Pericles 2009

pericles

IN ASSOCIATION WITH TAIKOZ

BY WILLIAM SHAKESPEARE
DIRECTED BY JOHN BELL
WITH MARCUS GRAHAM & JOHN GADEN

Marcus Graham, one of Australia’s most charismatic actors, returns to the Bell Shakespeare stage as Pericles, the man at the mercy of fate. He has discovered a sordid secret involving his bride-to-be and her father, the King. Assassins are unleashed. Pericles is pursued into exile where he will be battered by the winds of misfortune, finding love and family, only to lose both. He will be shipwrecked, encounter pirates, pimps, people brought back from the dead…
 
Bell Shakespeare is joined by the sensational Australian taiko drumming ensemble TaikOz, enhancing the play’s inherent spirituality and mystical energy.
 
With a sublime cast that includes John Gaden as the Storyteller, director John Bell brings this notoriously ambitious work to the stage as a physical, fast-paced, adult fairytale, right when its message is needed most.
 
A beacon for uncertain times, Pericles is a story of optimism in the face of fate and of hope in the midst of tragedy.
Bell Shakespeare’s 2009 production of Pericles played in Sydney and Melbourne.

Director – John Bell
Music Director – Ian Cleworth
Set & Costume Designer – Julie Lynch
Movement Director – Gavin Robins
Lighting Designer – Gavan Swift
 
Pericles – Marcus Graham
Gower/Simonides/Cerimon – John Gaden
Antiochus/Boult – Julian Garner
Thaliard – Paul Reichstein
Marina – Andrea Demetriades
Helicanus – Philip Dodd
Cleon/Pandar – Darren Weller
Dionyza/Bawd – Julie Goss
Leonine/Lysimachus – Jonathan Gavin
Thaisa – Lexi Freiman
 
Music performed live by TaikOz 
Ian Cleworth, Riley Lee, Graham Hilgendorf, Masae Ikegawa, Kerryn Joyce, Kevin Man, Anton Lock, Tom Royce-Hampton
 
(Performances featured a rotating ensemble of five musicians)

The play whisks us from one exotic location to another as fate hurls Pericles into various adventures.
 
We find him first in the decadent city of Antioch seeking a Princess Bride, but he has to flee the clutches of her murderous father. Sailing to Tarsus he is able to relieve the city of famine and becomes a national hero. But on his way home to Tyre he is shipwrecked on the coast of the kingdom of Pentapolis.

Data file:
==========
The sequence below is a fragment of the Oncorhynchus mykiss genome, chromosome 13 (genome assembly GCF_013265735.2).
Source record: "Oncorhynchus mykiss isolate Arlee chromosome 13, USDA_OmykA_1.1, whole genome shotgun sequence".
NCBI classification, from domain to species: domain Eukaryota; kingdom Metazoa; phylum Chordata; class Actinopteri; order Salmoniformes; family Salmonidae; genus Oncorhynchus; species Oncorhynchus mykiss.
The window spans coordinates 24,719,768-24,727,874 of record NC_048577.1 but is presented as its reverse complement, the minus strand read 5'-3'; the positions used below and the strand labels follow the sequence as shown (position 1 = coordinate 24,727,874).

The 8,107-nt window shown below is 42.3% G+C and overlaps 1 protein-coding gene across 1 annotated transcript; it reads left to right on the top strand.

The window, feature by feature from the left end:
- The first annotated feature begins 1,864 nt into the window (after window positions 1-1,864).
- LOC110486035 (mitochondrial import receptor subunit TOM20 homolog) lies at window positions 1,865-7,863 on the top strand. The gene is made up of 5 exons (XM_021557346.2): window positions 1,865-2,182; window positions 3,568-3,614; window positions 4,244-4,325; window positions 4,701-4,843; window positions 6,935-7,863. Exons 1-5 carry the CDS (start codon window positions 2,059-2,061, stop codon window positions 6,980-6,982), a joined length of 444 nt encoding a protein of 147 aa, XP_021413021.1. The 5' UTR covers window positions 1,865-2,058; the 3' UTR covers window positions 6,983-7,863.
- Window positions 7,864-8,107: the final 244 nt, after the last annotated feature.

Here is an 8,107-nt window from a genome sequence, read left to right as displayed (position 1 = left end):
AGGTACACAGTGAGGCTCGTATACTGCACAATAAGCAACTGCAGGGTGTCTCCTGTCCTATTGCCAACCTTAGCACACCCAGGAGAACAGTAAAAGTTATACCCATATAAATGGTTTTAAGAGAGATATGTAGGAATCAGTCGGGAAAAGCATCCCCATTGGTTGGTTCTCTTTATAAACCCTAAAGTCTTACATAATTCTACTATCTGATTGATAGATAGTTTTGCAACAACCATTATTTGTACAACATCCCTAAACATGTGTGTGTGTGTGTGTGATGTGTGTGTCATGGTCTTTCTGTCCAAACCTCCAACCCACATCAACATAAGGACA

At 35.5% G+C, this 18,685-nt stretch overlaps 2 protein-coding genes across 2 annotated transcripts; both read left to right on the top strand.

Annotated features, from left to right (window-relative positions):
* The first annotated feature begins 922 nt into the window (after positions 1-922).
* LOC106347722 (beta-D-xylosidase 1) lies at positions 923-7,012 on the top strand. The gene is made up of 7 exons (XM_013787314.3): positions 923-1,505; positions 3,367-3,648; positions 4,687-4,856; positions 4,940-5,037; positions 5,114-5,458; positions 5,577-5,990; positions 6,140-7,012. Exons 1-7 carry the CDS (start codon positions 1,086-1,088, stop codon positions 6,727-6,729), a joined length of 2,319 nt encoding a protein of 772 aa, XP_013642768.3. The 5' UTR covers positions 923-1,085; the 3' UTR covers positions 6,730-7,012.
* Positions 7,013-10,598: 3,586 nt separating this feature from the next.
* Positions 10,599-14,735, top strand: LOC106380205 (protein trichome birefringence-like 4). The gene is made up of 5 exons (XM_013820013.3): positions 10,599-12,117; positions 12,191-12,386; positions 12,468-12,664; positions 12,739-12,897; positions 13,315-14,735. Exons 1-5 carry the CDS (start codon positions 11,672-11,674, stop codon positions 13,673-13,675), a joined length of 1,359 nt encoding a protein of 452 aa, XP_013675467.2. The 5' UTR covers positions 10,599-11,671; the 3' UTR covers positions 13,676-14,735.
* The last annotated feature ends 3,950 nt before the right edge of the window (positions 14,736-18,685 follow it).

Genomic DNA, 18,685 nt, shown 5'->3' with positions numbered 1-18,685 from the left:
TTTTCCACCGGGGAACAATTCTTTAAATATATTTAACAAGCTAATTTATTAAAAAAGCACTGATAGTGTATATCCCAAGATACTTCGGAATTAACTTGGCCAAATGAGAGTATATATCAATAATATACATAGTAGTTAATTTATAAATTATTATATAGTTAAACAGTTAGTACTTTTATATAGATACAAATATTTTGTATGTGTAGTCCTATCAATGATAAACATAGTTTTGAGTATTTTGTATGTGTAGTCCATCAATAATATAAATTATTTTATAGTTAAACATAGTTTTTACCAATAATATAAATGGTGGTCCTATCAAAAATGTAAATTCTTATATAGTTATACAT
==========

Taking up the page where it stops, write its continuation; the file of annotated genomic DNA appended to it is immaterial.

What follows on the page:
Rescued by fishermen, he journeys to the palace and takes place in a tournament, winning the hand of the Princess Thaisa. Their match is sealed during a great banquet with music and dance.
 
Nine months later Pericles and Thaisa (now pregnant) set out again for Tyre, but once more the malignant Neptune whips up a mighty storm. Thaisa dies in childbirth and the superstitious sailors insist her body be cast overboard in a coffin so that the storm will cease. The grief stricken Pericles names his baby daughter Marina because she was born at sea.
 
Thaisa’s coffin is washed up on the shore of Ephesus and carried to the house of a wise healer name Cerimon. Opening the coffin, he realizes that Thaisa is still alive and is able to revive her. With her consent he takes her to the temple of Diana to be cared for by the nuns.
 
Pericles leaves the baby Marina in the care of the Governor of Tarsus and his wife Dionyza, who are deeply indebted to him for their relief from the famine. But as Marina grows up, Dionyza becomes increasingly envious because her own daughter cannot match Marina’s beauty and talent.
 
She appoints an assassin to kill Marina who is luckily rescued by pirates but then sold to a brothel in Mytilene.
 
Here her beauty and virtue convert all the customers, including the Governor, Lysimachus. The brothel keepers are delighted to get rid of her as she is ruining their business.
 
Returning to Tarsus to claim Marina, Pericles is told by Dionyza that his daughter is dead and he is shown her tomb.
 
Distraught, he returns to sea but becomes increasingly reclusive until he can neither hear nor speak, such is the depth of his despair.
 
His ship arrives at Mytilene. The Governor Lysimachus hears about the strange recluse and sends for Marina whose healing powers may cure him.
 
Marina sings to Pericles to awaken him from his comatose state and tells him the story of her life. On realizing that this is his daughter, Pericles is transported to a state of ecstasy.
 
A vision of Diana appears to him bidding him to give thanks at her temple in Ephesus. On arrival there, he is recognized by Thaisa: father, mother and daughter are reunited. So ends the tale.